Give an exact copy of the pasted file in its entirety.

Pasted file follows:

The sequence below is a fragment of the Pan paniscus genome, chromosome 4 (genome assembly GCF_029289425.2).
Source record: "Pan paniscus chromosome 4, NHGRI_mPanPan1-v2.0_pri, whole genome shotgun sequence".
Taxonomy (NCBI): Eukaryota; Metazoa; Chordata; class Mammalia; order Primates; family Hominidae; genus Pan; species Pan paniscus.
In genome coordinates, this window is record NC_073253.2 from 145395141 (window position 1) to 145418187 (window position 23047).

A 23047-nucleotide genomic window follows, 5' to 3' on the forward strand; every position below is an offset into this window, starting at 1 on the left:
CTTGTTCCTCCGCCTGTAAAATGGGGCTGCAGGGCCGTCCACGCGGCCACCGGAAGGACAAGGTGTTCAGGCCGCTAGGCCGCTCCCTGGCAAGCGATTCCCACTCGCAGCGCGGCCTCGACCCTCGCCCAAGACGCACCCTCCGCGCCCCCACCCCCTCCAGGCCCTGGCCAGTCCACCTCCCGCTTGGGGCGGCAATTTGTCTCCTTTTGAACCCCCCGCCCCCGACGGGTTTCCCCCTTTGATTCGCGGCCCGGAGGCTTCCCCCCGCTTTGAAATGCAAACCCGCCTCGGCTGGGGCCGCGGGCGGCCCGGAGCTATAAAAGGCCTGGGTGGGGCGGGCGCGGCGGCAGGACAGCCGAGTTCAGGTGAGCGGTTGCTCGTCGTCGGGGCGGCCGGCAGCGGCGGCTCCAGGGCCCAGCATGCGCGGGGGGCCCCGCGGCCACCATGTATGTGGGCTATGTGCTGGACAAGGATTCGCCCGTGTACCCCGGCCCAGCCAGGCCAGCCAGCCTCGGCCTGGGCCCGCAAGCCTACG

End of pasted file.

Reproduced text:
The sequence below is a fragment of the Pan paniscus genome, chromosome 4 (genome assembly GCF_029289425.2).
Source record: "Pan paniscus chromosome 4, NHGRI_mPanPan1-v2.0_pri, whole genome shotgun sequence".
Taxonomy (NCBI): Eukaryota; Metazoa; Chordata; class Mammalia; order Primates; family Hominidae; genus Pan; species Pan paniscus.
In genome coordinates, this window is record NC_073253.2 from 145395141 (window position 1) to 145418187 (window position 23047).

A 23047-nucleotide genomic window follows, 5' to 3' on the forward strand; every position below is an offset into this window, starting at 1 on the left:
CTTGTTCCTCCGCCTGTAAAATGGGGCTGCAGGGCCGTCCACGCGGCCACCGGAAGGACAAGGTGTTCAGGCCGCTAGGCCGCTCCCTGGCAAGCGATTCCCACTCGCAGCGCGGCCTCGACCCTCGCCCAAGACGCACCCTCCGCGCCCCCACCCCCTCCAGGCCCTGGCCAGTCCACCTCCCGCTTGGGGCGGCAATTTGTCTCCTTTTGAACCCCCCGCCCCCGACGGGTTTCCCCCTTTGATTCGCGGCCCGGAGGCTTCCCCCCGCTTTGAAATGCAAACCCGCCTCGGCTGGGGCCGCGGGCGGCCCGGAGCTATAAAAGGCCTGGGTGGGGCGGGCGCGGCGGCAGGACAGCCGAGTTCAGGTGAGCGGTTGCTCGTCGTCGGGGCGGCCGGCAGCGGCGGCTCCAGGGCCCAGCATGCGCGGGGGGCCCCGCGGCCACCATGTATGTGGGCTATGTGCTGGACAAGGATTCGCCCGTGTACCCCGGCCCAGCCAGGCCAGCCAGCCTCGGCCTGGGCCCGCAAGCCTACG